Product Backlog
    User Stories
  • 6. Goals
    Team environment
    Communication
    Quality product
    Transparency
    Agility
  • 7. Traditional Approach
  • 8. The Problem
  • 9. Scrum Process
  • 10. Scrum Process
    Release Planning Meeting
    Sprint
    Sprint Planning Meeting
    Sprint Review
    Sprint Retrospective
    Daily Scrum
  • 11. Team dynamics
  • 12. Backlogs
    Product Backlog
    Sprint Backlog
  • 13. Burn-down chart
  • 14. Done
  • 15. Let’s build a website!
    An E-commerce website is needed for your sportswear company
    Product Backlog:
  • 16. Sprint backlog
    Break down the tasks from the product backlog and make a commitment for the sprint: “As a user, I can view the company’s inventory”
  • 17. Calculating Velocity
  • 18. Burndown Chart
  • 19. Velocity Chart
  • 20. Quality
    “Production Ready” after every sprint
    Never sacrifice quality
    Run sprints through completion
    Re-assess often
  • 21. Communication
    Sprint planning meetings
    Sprint goal
    Sprint back-log
    Sprint burn-down chart
    Daily scrum meetings
  • 22. Tools – Planning Poker
  • 23. Tools – Task Board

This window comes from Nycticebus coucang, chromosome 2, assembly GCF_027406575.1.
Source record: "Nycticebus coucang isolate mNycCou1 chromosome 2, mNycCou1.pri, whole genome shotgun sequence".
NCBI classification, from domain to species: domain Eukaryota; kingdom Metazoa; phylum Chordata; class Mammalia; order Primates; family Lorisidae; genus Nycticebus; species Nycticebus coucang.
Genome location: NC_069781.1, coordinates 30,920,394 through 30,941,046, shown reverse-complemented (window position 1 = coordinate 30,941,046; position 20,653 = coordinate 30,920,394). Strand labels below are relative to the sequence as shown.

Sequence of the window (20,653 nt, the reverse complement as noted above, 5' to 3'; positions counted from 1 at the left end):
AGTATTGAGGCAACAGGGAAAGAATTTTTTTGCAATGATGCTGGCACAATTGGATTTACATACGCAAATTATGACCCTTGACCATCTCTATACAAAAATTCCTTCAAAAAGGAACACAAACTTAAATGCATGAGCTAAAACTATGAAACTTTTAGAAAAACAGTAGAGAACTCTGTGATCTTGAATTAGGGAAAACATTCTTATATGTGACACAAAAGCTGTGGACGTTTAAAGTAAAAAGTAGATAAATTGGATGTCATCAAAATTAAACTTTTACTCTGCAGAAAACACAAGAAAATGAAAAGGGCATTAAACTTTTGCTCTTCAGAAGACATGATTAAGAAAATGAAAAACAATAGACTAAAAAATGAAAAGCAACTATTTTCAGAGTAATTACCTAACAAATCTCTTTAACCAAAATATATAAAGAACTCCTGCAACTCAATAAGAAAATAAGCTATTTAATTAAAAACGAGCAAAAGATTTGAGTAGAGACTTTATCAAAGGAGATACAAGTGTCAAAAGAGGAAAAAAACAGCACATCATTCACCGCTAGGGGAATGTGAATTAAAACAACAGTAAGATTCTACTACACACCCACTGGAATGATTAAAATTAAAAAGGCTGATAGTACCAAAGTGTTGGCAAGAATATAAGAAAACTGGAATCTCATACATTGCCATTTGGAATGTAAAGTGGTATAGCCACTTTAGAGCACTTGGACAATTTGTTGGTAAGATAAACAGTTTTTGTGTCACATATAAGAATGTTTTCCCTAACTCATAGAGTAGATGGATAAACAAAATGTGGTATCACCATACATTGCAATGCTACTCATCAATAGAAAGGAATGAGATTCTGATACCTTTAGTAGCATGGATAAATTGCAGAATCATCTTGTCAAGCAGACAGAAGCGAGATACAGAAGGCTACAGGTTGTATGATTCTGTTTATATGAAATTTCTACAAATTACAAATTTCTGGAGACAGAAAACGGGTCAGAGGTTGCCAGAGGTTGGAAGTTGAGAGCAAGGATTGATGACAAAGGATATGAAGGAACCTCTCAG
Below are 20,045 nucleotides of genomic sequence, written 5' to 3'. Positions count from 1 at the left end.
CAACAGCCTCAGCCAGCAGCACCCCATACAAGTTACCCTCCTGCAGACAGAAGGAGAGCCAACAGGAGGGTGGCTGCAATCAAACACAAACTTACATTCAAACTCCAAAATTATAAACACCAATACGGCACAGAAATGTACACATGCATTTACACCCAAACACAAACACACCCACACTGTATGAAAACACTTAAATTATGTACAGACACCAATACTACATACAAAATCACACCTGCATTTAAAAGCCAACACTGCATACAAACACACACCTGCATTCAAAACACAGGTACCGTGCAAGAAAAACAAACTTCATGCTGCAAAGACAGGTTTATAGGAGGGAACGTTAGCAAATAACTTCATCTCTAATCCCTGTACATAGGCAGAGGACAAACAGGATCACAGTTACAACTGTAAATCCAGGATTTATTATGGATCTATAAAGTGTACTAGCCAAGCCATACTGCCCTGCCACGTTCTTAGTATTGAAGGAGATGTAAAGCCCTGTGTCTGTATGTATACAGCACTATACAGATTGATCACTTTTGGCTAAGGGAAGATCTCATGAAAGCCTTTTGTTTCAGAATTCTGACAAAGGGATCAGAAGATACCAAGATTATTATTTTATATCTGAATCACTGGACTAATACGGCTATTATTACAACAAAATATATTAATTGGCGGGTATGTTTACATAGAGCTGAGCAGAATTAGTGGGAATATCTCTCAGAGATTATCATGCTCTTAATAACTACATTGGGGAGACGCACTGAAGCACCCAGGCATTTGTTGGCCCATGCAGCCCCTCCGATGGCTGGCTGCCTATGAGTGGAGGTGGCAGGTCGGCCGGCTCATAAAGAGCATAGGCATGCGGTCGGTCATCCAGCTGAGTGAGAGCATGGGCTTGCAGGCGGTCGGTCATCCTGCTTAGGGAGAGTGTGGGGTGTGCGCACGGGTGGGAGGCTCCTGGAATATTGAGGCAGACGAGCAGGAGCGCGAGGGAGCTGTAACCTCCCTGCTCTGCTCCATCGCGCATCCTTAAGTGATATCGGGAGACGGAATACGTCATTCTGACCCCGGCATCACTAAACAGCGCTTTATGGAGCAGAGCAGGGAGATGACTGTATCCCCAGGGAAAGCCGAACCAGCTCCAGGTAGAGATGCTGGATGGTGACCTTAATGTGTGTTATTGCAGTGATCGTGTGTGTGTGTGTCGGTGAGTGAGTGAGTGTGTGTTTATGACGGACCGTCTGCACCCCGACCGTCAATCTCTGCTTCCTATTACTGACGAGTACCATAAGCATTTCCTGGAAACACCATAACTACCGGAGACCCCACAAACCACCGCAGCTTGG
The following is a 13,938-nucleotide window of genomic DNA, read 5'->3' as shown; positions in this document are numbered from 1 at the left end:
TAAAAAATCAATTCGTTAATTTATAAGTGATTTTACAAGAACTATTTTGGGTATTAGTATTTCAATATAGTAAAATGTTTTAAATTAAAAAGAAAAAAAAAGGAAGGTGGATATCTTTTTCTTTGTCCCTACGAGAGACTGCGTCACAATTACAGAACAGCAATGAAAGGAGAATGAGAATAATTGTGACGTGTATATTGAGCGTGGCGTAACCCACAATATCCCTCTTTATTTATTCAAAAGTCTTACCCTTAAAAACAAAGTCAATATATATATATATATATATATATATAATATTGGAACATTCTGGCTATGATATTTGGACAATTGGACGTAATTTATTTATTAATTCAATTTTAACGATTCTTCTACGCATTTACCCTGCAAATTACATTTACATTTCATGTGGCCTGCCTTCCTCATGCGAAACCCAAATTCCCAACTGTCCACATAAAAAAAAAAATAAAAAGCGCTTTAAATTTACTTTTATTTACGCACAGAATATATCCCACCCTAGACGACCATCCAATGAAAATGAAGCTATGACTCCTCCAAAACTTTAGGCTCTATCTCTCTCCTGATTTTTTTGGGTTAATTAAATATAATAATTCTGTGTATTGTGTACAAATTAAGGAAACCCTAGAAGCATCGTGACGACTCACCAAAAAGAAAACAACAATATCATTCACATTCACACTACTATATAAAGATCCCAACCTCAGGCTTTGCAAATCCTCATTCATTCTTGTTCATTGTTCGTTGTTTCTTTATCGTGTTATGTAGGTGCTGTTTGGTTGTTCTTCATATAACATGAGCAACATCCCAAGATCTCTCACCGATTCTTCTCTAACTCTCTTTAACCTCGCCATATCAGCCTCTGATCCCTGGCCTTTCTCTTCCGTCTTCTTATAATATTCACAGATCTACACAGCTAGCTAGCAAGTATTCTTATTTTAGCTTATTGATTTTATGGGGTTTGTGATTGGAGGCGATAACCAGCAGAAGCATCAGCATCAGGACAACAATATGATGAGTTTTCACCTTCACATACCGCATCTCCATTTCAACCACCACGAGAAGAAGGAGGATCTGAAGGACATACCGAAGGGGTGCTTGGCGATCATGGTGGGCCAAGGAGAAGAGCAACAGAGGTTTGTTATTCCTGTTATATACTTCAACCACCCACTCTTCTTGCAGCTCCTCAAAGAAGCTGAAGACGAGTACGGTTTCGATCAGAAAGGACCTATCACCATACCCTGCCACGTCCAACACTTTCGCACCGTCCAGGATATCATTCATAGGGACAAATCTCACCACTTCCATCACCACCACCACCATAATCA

Source: http://www.mountaingoatsoftware.com/system/hidden_asset/file/29/MockedTaskBoard.jpg
  • 24. Software Tools
    Whiteboard
    Excel
    TFS (Scrum Templates)
    TeamPulse
    ScrumWorks
    Rally Software
  • 25. Common pitfalls
    Mini-waterfalls in each sprint
    Making changes to the process before trying it out
    ScrumMaster behaving as a team lead
    Allowing sprints to go on longer than planned
    Bug-creep
    Developer-level burn-downs
    QA not part of the process
  • 26. Conclusion
    Scrum allows for better communication
    Scrum helps with transparency
    Scrum exposes existing problems and surfaces new problems as soon as they come up
    Scrum helps you learn from the past
  • 27. esteban.garcia@agilethought.com
    http://estebanfg.blogspot.com
    @EstebanFGarcia